# GR - Lie Derivative of metric - Killing Equation

1. Jul 18, 2017

### binbagsss

1. The problem statement, all variables and given/known data

Question attached.

2. Relevant equations

3. The attempt at a solution

I'm not really sure how to work with what is given in the quesiton without introducing my knowledge on lie derivatives.

We have: $(L_ug)_{uv} = U^{\alpha}\nabla_{\alpha}g_{uv}+g_{u\alpha}\nabla_vU^{\alpha}+g_{\alpha v}\nabla_u U^{\alpha}$

Where $L_u$ denotes the lie derivative in the direction of $u$

Where the first term vanishes on the assumption of a levi-civita connection by the fundamental theorem of riemmanian geometry. $U^{\alpha}\nabla_{\alpha}g_{uv}= U^{\alpha}(\partial_{\alpha}g_{uv} + \Gamma^{c}_{\alpha v} g_{uc} + \Gamma^{c}_{\alpha u} g_{vc})$

And so the fact that $w^u \partial_u g_{ab} =0 \implies \partial_t g_{ab} =0$ vanishes here, implies that the connection terms vanish (here I need an arguement that they vanish individually, and that the sum can not vanish) I can then conclude that this implies we are working in Minkowski space-time.

And I can then use my the following knowledge on Lie derivatives to obtain an answer:

$w^u \partial_u g_{ab} =0 \implies \partial_t g_{ab} =0$ ; i.e. the metric has no $t$ dependence so I know that this means that the Lie derivative (1) vanishes:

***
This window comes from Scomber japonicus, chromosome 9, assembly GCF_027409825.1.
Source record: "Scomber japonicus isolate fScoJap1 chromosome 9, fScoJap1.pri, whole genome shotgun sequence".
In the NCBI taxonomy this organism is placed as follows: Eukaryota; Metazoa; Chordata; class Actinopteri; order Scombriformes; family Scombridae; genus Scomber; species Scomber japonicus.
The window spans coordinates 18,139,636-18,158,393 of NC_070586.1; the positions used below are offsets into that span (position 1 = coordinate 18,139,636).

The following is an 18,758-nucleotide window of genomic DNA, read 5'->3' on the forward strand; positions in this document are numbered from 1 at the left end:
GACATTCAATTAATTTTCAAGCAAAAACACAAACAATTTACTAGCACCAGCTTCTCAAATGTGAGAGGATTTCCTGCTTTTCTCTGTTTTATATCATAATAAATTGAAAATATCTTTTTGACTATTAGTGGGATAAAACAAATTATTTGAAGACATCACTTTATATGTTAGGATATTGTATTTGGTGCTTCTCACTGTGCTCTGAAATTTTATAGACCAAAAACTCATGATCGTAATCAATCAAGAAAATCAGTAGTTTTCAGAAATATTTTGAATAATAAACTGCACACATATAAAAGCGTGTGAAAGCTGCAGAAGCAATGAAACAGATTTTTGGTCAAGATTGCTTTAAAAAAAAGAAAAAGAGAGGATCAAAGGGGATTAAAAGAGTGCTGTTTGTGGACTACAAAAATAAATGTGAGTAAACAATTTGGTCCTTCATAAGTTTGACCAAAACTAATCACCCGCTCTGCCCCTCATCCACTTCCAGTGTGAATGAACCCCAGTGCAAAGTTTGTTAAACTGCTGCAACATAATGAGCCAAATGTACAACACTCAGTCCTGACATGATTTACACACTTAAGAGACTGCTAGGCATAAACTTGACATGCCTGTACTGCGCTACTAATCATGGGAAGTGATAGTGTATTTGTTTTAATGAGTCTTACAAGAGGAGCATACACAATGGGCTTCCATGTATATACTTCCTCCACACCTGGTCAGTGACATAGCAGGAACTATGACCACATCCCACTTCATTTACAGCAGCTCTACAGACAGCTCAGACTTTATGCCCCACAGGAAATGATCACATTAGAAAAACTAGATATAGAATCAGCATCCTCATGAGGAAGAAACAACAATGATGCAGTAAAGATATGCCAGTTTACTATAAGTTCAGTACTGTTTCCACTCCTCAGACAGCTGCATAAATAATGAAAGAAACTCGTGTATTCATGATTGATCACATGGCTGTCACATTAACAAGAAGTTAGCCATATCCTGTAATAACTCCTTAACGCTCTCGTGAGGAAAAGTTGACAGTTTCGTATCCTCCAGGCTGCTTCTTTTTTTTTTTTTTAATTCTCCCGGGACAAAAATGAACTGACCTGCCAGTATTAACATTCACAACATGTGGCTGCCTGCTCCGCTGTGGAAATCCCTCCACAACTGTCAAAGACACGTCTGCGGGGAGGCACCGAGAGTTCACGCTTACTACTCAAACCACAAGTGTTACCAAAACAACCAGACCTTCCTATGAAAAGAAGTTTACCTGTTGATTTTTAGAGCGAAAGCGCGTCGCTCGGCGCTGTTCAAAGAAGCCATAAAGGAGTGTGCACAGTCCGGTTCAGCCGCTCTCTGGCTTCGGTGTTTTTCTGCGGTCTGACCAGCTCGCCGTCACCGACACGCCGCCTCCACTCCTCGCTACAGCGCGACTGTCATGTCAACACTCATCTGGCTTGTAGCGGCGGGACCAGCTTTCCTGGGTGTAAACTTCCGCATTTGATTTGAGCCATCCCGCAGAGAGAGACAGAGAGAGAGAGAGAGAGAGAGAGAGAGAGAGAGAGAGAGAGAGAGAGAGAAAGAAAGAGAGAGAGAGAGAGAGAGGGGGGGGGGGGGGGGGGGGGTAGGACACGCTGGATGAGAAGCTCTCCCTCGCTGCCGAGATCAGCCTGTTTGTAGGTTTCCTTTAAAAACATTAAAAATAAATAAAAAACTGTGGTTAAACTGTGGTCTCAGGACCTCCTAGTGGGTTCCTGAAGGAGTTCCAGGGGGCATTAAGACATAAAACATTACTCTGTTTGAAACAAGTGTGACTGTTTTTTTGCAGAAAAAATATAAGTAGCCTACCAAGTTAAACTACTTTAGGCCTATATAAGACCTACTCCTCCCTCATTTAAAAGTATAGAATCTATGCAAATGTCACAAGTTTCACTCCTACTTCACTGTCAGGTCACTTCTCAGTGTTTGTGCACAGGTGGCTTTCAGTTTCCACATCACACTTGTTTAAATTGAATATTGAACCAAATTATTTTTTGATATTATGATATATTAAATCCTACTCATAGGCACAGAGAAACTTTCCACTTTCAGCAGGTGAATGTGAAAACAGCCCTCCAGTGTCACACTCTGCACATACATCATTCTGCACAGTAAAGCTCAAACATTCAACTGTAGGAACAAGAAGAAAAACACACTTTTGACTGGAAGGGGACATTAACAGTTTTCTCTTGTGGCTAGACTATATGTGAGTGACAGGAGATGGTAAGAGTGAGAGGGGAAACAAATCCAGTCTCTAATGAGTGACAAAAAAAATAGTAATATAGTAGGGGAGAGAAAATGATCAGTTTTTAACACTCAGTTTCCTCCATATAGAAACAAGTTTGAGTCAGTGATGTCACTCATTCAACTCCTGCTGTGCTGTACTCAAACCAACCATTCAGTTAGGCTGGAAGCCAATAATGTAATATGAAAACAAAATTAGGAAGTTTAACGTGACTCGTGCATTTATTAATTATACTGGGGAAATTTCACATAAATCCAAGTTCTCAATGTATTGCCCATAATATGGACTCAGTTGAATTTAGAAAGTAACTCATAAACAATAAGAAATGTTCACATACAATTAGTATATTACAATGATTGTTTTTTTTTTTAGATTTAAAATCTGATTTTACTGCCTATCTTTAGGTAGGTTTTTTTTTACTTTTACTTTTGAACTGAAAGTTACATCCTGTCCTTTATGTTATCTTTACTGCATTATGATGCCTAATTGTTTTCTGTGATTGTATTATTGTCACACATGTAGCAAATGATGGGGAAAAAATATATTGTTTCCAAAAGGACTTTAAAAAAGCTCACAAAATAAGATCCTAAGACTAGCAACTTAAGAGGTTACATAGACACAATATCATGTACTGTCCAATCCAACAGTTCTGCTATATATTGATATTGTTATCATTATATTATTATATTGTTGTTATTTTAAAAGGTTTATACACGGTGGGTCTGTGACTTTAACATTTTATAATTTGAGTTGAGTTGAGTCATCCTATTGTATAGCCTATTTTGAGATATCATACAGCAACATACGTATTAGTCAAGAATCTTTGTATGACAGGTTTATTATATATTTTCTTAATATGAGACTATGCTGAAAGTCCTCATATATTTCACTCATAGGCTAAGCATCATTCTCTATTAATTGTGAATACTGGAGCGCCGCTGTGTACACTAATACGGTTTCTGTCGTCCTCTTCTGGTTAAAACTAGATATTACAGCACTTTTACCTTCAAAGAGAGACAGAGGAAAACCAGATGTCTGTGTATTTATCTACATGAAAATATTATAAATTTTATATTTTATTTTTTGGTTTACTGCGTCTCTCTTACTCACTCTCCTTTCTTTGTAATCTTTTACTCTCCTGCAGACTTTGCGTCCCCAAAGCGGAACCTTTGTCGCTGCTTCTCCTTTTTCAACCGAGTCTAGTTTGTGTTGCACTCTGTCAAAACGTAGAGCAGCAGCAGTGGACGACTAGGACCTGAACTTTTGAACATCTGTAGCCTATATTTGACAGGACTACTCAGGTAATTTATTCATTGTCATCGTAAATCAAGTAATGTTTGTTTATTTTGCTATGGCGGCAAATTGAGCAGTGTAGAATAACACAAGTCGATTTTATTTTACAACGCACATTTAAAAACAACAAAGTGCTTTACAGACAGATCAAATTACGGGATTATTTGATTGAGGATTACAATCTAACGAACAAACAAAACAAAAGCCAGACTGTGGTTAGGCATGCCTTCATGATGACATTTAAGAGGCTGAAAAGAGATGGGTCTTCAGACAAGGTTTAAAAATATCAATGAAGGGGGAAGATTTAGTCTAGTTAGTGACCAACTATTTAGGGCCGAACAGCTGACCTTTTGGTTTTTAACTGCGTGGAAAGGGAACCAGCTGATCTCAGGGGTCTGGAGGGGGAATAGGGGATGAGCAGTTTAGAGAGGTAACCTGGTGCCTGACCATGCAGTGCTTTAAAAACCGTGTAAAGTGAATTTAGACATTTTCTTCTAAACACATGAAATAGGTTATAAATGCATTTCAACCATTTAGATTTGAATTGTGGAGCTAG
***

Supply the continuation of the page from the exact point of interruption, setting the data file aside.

And then I have

$(L_ug)_{uv} =0= g_{u\alpha}\nabla_vU^{\alpha}+g_{\alpha v}\nabla_u U^{\alpha}=\nabla_vU_u+\nabla_u U_v$

$\implies k=-1$

However the question makes no reference to the requirement of needing Lie derivative, so I'm not too sure about what I've done here,

Can I start from first principles more? Any hint appreciated.

2. Jul 18, 2017

### Dazed&Confused

Here's what I think is one way. Consider $$\nabla_\mu W_\nu = \partial_\mu W_\nu -\Gamma^s_{\nu \mu} W_s = \partial_\mu W_\nu -\tfrac12 W_s g^{s \sigma} ( \partial_\mu g_{\sigma \nu } + \partial_\nu g_{\sigma \mu} - \partial_\sigma g_{\nu \mu}) = \partial_\mu W_\nu -\tfrac12 W^\sigma ( \partial_\mu g_{\sigma \nu } + \partial_\nu g_{\sigma \mu} - \partial_\sigma g_{\nu \mu}) = \partial_\mu W_\nu -\tfrac12 W^\sigma ( \partial_\mu g_{\sigma \nu } + \partial_\nu g_{\sigma \mu})$$
where the last term vanishes by assumption. Now since $W^\mu = (1,0,0,0)$, $W_\mu = g_{\nu \mu} W^\nu = g_{0 \mu}$. Therefore the equation can be rewritten as $$\partial_\mu W_\nu -\tfrac12 W^\sigma ( \partial_\mu g_{\sigma \nu } + \partial_\nu g_{\sigma \mu}) = \partial_\mu g_{0 \nu} - \tfrac12 ( \partial_\mu g_{0 \nu} + \partial_\nu g_{0 \mu}) = \tfrac12 \partial_\mu g_{0 \nu} - \tfrac12 \partial_\nu g_{0 \mu}.$$ It is easy to check that $\nabla_\nu W_\mu = -(\tfrac12 \partial_\mu g_{0 \nu} - \tfrac12 \partial_\nu g_{0 \mu})$, so $k=-1$ as expected.